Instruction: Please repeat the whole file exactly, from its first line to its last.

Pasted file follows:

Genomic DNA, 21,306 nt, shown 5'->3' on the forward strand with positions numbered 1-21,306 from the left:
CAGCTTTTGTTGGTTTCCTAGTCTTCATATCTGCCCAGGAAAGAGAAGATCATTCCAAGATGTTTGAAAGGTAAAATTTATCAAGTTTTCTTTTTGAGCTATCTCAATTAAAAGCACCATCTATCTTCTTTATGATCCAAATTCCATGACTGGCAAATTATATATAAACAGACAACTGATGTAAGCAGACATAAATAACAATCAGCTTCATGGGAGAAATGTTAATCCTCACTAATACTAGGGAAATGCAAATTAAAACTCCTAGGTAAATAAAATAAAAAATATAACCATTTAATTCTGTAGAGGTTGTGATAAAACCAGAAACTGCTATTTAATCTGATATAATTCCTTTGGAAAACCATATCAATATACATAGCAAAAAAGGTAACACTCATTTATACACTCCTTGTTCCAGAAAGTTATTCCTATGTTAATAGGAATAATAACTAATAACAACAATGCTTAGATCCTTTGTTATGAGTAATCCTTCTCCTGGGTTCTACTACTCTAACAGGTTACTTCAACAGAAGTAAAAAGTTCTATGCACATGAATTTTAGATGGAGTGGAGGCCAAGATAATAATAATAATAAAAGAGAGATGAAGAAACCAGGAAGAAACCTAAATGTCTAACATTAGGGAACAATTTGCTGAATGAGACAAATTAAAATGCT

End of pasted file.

Genomic DNA, 21,306 nt, shown 5'->3' on the forward strand with positions numbered 1-21,306 from the left:
CAGCTTTTGTTGGTTTCCTAGTCTTCATATCTGCCCAGGAAAGAGAAGATCATTCCAAGATGTTTGAAAGGTAAAATTTATCAAGTTTTCTTTTTGAGCTATCTCAATTAAAAGCACCATCTATCTTCTTTATGATCCAAATTCCATGACTGGCAAATTATATATAAACAGACAACTGATGTAAGCAGACATAAATAACAATCAGCTTCATGGGAGAAATGTTAATCCTCACTAATACTAGGGAAATGCAAATTAAAACTCCTAGGTAAATAAAATAAAAAATATAACCATTTAATTCTGTAGAGGTTGTGATAAAACCAGAAACTGCTATTTAATCTGATATAATTCCTTTGGAAAACCATATCAATATACATAGCAAAAAAGGTAACACTCATTTATACACTCCTTGTTCCAGAAAGTTATTCCTATGTTAATAGGAATAATAACTAATAACAACAATGCTTAGATCCTTTGTTATGAGTAATCCTTCTCCTGGGTTCTACTACTCTAACAGGTTACTTCAACAGAAGTAAAAAGTTCTATGCACATGAATTTTAGATGGAGTGGAGGCCAAGATAATAATAATAATAAAAGAGAGATGAAGAAACCAGGAAGAAACCTAAATGTCTAACATTAGGGAACAATTTGCTGAATGAGACAAATTAAAATGCT